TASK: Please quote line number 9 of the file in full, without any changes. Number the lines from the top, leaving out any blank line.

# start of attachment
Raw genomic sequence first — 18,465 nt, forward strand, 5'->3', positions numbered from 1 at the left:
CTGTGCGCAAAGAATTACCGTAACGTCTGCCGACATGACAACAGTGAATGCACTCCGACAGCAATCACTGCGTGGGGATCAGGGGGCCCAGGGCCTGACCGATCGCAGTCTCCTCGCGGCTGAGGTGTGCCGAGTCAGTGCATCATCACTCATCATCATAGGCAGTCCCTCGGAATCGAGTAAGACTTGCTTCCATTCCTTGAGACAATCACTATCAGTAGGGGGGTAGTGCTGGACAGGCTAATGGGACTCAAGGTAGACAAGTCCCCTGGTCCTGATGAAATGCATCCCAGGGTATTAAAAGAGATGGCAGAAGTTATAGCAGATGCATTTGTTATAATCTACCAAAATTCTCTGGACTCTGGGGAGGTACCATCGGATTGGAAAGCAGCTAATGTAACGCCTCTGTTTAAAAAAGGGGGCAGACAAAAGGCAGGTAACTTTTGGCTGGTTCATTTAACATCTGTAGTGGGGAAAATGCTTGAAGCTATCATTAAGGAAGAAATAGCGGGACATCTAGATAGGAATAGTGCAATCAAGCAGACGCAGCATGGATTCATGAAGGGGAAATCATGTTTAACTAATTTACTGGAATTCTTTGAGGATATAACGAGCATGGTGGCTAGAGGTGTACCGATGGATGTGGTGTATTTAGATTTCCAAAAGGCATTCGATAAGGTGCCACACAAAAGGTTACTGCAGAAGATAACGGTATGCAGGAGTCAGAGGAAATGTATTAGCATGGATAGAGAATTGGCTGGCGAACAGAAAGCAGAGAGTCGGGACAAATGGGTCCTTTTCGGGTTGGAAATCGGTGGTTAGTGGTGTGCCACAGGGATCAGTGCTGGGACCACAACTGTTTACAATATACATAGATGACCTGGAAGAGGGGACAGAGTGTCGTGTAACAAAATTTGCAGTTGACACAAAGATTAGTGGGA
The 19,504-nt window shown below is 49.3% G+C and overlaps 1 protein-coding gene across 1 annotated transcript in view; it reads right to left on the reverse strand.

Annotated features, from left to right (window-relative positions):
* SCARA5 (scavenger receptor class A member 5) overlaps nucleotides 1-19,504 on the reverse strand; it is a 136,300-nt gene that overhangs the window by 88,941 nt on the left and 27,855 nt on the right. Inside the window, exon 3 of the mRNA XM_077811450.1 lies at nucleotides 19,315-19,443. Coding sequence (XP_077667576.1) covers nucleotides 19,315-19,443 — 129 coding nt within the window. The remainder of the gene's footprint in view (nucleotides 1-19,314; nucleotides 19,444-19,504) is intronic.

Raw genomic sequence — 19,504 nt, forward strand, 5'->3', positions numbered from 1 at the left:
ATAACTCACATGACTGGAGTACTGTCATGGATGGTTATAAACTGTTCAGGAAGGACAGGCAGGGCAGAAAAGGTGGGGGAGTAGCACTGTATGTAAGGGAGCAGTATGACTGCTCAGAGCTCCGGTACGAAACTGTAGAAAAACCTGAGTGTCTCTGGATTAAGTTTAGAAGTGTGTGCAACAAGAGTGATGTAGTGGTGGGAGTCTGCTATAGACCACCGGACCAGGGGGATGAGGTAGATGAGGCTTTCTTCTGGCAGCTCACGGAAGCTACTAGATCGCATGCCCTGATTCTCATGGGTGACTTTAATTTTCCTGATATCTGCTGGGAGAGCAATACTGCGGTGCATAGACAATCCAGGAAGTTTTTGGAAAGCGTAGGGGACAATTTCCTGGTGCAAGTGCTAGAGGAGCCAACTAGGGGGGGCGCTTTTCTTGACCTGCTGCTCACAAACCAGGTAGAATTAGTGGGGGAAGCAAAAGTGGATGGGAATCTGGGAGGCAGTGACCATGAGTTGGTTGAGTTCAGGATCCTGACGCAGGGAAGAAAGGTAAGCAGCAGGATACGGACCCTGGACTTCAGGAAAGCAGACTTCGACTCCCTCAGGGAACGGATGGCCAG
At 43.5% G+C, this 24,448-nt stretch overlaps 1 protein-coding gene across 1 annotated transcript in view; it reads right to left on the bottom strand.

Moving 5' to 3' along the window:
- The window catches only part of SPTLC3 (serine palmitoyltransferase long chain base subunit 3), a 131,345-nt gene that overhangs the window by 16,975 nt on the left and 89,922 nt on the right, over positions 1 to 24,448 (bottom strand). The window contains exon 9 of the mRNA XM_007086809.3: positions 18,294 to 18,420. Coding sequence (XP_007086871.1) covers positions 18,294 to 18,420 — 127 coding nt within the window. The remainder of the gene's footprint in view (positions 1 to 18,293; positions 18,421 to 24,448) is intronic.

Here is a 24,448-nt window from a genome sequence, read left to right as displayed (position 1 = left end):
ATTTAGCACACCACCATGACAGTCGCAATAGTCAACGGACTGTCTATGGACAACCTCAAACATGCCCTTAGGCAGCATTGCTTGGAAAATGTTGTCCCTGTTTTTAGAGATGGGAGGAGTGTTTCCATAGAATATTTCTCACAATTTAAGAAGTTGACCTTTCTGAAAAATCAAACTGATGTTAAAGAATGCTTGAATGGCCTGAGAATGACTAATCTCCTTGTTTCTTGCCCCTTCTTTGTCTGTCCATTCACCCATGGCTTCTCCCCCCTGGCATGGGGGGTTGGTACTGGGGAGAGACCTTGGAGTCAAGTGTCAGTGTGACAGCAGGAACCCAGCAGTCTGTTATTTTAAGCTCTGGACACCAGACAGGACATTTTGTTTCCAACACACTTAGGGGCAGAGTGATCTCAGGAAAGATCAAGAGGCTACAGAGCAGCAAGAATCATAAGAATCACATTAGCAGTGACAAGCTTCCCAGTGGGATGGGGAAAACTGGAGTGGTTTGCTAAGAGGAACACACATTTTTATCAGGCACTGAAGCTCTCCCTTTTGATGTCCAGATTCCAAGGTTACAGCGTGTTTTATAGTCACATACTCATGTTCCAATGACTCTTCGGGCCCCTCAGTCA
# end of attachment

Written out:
Moving 5' to 3' along the window: